Mr. Loomis was directing this to the art student (in the 1940’s!!!) and comparing original illustration to photography which he said couldn’t provide the expressiveness that the artist could. He doesn’t throw photography out the window but at that time guides the artist to understand they aren’t being replaced by a camera. Even though we now have the means to be more expressive with digital applications, the camera still can’t produce the surface and line quality nor the atmosphere and character that original art can.
So that is why you paint – to go beyond the photograph with your personal expression of the poetic landscape (or what ever your thing is). One good reason, anyway.
Sometimes it seems that things and/or thoughts are presented to you by some unseen spirit and you can’t help but think it must be meaningful. Kismet. Destiny. Some amazing global consciousness! Why else would all of these things come together at the same time?
Yes, I’m looking for answers and finding the ones that suit me but so are many other people which is validation enough for me. Because after all, I do need to justify my obsession and insanity.
Last week I painted this at Riverbend Park in Jupiter, FL. It was the first time there for me and I was surprised at how big the park actually is. There were many scenic views to choose from but since my pan head connection (the little foot that connects my palette to the tripod) was nowhere to be found, I had to make use of one of the picnic tables that had the added convenience of a chickee roof. (The things that are made out of palm fronds.)
When I first arrived there was a man fishing on the river bank and he had all his gear on what I considered prime real estate – the picnic table with the view. When I asked if we could share the table he was more than happy to accommodate, so problem solved.
However, not long after getting set up and ready to paint there were several more people that joined the painting group I was there with. They saw me and thought that was the place to be, so we literally moved him completely out. At first I felt bad, but he seemed to be enjoying the comradery and really, fishing/plein air painting, same thing.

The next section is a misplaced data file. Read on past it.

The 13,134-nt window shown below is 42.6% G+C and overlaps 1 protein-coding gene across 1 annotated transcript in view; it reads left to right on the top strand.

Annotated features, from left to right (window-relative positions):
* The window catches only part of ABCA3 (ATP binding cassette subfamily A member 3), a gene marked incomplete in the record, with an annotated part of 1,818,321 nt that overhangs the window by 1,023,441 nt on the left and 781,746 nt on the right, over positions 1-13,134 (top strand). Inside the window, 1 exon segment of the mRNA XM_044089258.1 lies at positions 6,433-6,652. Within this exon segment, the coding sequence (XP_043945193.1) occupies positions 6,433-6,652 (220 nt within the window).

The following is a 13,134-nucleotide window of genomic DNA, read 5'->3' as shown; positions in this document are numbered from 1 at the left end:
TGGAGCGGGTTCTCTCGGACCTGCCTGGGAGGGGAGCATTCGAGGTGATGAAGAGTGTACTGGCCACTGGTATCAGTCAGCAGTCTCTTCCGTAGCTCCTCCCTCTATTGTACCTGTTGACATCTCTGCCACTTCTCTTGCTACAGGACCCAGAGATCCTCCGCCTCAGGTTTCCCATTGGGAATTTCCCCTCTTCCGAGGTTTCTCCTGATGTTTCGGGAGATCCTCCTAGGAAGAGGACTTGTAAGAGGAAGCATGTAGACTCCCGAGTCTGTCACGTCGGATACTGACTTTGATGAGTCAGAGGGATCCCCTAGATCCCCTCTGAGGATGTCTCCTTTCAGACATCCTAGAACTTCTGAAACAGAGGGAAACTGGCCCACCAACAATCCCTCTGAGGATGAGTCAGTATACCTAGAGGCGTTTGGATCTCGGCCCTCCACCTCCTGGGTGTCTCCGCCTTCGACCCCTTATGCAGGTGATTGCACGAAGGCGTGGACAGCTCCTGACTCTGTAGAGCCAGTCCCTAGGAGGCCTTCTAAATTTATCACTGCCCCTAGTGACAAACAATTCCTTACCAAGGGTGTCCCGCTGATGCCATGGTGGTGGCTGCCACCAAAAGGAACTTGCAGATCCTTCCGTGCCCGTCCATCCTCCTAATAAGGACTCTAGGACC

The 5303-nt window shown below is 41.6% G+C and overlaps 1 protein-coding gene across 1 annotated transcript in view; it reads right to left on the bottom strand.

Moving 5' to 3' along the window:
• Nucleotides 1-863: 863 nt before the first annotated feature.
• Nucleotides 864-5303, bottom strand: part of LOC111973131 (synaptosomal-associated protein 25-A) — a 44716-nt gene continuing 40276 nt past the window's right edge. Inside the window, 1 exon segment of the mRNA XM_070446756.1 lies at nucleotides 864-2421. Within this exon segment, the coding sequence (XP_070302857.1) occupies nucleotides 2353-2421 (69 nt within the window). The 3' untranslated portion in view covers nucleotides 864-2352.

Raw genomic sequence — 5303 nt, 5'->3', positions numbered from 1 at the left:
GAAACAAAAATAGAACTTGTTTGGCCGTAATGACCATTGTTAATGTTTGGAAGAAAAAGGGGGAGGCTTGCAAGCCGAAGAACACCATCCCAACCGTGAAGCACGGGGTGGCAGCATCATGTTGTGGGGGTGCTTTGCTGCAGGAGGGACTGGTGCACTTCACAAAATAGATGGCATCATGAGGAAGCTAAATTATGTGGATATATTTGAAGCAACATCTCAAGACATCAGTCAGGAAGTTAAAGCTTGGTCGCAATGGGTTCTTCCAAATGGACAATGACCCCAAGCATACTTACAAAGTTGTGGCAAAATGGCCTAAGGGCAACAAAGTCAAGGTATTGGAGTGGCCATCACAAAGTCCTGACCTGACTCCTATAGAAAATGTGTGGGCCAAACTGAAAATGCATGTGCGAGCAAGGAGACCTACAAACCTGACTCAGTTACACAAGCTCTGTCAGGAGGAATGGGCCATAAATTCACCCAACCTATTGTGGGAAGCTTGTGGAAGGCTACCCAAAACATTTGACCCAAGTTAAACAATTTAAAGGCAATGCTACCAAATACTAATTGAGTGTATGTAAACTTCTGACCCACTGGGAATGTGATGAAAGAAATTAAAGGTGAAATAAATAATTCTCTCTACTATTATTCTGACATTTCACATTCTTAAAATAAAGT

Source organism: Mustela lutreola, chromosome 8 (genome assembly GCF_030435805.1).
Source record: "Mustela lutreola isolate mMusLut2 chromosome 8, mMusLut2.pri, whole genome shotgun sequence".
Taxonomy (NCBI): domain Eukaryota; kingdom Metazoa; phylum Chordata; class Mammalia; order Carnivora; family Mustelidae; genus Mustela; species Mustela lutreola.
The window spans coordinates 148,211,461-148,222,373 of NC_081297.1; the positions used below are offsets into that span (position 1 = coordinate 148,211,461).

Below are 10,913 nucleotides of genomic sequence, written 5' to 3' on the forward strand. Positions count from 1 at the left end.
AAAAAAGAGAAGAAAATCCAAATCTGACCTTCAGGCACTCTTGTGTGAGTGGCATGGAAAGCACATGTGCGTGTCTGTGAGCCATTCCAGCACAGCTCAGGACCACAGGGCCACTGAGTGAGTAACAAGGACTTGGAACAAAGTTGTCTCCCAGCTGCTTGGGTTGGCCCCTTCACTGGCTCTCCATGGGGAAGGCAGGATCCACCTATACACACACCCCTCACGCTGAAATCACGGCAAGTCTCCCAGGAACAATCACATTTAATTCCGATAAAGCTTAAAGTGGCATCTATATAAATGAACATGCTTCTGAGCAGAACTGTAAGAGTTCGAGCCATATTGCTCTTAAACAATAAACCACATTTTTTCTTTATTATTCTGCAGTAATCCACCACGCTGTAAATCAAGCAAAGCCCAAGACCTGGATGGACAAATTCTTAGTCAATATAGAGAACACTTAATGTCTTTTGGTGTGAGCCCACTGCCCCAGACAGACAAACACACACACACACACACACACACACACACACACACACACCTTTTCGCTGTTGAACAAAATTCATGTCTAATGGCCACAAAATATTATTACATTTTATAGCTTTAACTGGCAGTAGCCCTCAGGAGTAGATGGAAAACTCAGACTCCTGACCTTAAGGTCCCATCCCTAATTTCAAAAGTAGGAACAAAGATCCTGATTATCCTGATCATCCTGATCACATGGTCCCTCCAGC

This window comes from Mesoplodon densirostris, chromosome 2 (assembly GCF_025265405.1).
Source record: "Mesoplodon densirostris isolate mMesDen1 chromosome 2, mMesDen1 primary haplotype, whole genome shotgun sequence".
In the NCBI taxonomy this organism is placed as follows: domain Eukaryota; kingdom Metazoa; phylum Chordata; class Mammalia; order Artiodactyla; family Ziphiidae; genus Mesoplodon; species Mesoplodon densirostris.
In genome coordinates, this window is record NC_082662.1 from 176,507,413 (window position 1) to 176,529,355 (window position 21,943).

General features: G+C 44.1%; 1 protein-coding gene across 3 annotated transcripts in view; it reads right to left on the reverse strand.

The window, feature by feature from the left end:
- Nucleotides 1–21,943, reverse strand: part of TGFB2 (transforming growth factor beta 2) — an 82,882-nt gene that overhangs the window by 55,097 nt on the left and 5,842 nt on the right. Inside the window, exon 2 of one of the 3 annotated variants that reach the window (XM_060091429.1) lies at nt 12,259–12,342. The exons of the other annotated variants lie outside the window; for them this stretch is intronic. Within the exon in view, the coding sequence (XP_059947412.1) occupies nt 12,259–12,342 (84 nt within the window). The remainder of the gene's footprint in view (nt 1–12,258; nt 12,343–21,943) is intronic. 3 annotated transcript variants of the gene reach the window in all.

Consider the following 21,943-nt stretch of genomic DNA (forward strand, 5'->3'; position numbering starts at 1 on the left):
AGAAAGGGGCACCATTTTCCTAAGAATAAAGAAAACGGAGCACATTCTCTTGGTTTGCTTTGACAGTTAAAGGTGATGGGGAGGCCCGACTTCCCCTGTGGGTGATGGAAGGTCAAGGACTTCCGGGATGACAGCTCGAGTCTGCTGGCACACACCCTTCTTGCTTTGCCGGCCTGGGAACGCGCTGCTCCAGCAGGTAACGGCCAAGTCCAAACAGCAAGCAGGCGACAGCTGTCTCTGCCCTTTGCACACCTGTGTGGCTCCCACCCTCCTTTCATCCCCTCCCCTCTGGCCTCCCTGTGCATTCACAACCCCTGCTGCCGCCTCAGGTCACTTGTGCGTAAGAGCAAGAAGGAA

The only down side was that two of the ladies set up in front of me, sort of obstructing my view, but you win some and you lose some. In the end, I won this little painting and I managed to get home before it rained!:)
The practice of setting up a small still life and limiting the time you spend on it has been around for a long time and it’s a practice that I enjoy. Some of the most inspiring subjects are in the produce department and I find myself there testing the bartlet pears quite often. Most people might be looking for softness, ripeness, but my tests are: can the pear can stand on it’s own, is it a shapely pear, and of course, how good is the color?
Once they’re home with me, I set them up with dramatic lighting, as if they are on stage! With this painting my goals were to improve my brush work and to keep the colors light and appealing.
Using a bristle flat brush is greatly improving my brush work since it holds more paint and the marks are showing how luscious the paint is. The pears were juicy and luscious, so they should be depicted that way. My palette is a simple rainbow palette that I’ve been using for years but I’ve lightened things up now, reminding myself to stay in the higher value range.
This guy needed his portrait painted and didn’t have anything to do with that other group.
Thanks to the sale a Jay Mar, I’m stocked up on canvas now and will be painting more still lifes in the near future.
My collection of thrift store finds will be a future series of paintings and great composition practice.
Feel free to give me feedback or ask any questions in the comments section and thanks for looking!
This is the first year in many that I haven’t been able to attend the “Artist Day” or I think it’s currently called “Brush with Nature” day at Adams Ranch in Ft. Pierce, FL. Unfortunately my husband had recent surgery and I’m not comfortable with leaving him for a whole day yet. So, today I’ll post some of my paintings from Adams Ranch, and believe me I have a few. The ranch is a wonderful place to paint and is a working ranch that is just huge (about 50,000 acres) with way more cows than people. My kind of place. Once a year they allow artists to occupy a section of the ranch and the cows watch us paint all day. Entertaining for all of us!